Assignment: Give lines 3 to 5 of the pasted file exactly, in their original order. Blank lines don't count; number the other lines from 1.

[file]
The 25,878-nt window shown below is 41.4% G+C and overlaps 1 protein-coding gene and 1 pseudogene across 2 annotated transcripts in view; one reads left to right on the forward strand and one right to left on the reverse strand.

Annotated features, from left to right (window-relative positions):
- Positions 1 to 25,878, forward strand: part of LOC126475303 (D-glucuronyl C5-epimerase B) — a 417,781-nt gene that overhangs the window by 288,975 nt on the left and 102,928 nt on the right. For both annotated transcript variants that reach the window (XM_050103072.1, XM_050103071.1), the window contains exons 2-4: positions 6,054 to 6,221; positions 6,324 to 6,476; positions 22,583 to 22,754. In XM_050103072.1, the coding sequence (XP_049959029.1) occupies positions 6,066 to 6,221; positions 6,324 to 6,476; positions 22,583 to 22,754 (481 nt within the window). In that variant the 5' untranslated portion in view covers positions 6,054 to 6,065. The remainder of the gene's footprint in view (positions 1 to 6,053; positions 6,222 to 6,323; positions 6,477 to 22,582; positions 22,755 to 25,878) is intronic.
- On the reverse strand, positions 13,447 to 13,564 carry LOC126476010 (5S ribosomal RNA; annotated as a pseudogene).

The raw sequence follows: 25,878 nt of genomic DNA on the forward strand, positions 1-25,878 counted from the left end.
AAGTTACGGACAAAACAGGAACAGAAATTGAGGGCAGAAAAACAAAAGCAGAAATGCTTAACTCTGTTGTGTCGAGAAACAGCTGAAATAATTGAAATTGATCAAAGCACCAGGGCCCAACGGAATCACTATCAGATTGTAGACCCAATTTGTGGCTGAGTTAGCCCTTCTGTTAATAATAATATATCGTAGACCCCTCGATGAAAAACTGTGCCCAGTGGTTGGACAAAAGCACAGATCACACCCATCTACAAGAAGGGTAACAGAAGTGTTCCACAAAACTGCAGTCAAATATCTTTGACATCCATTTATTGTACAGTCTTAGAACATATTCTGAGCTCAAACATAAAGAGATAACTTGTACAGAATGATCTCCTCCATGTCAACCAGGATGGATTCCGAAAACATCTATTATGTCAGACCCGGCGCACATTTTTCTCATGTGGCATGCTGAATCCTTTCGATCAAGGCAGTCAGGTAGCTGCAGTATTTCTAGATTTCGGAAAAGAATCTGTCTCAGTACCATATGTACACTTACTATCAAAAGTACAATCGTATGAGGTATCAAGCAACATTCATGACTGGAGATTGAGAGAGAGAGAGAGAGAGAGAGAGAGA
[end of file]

- Positions 1 to 25,878, forward strand: part of LOC126475303 (D-glucuronyl C5-epimerase B) — a 417,781-nt gene that overhangs the window by 288,975 nt on the left and 102,928 nt on the right. For both annotated transcript variants that reach the window (XM_050103072.1, XM_050103071.1), the window contains exons 2-4: positions 6,054 to 6,221; positions 6,324 to 6,476; positions 22,583 to 22,754. In XM_050103072.1, the coding sequence (XP_049959029.1) occupies positions 6,066 to 6,221; positions 6,324 to 6,476; positions 22,583 to 22,754 (481 nt within the window). In that variant the 5' untranslated portion in view covers positions 6,054 to 6,065. The remainder of the gene's footprint in view (positions 1 to 6,053; positions 6,222 to 6,323; positions 6,477 to 22,582; positions 22,755 to 25,878) is intronic.
- On the reverse strand, positions 13,447 to 13,564 carry LOC126476010 (5S ribosomal RNA; annotated as a pseudogene).

The raw sequence follows: 25,878 nt of genomic DNA on the forward strand, positions 1-25,878 counted from the left end.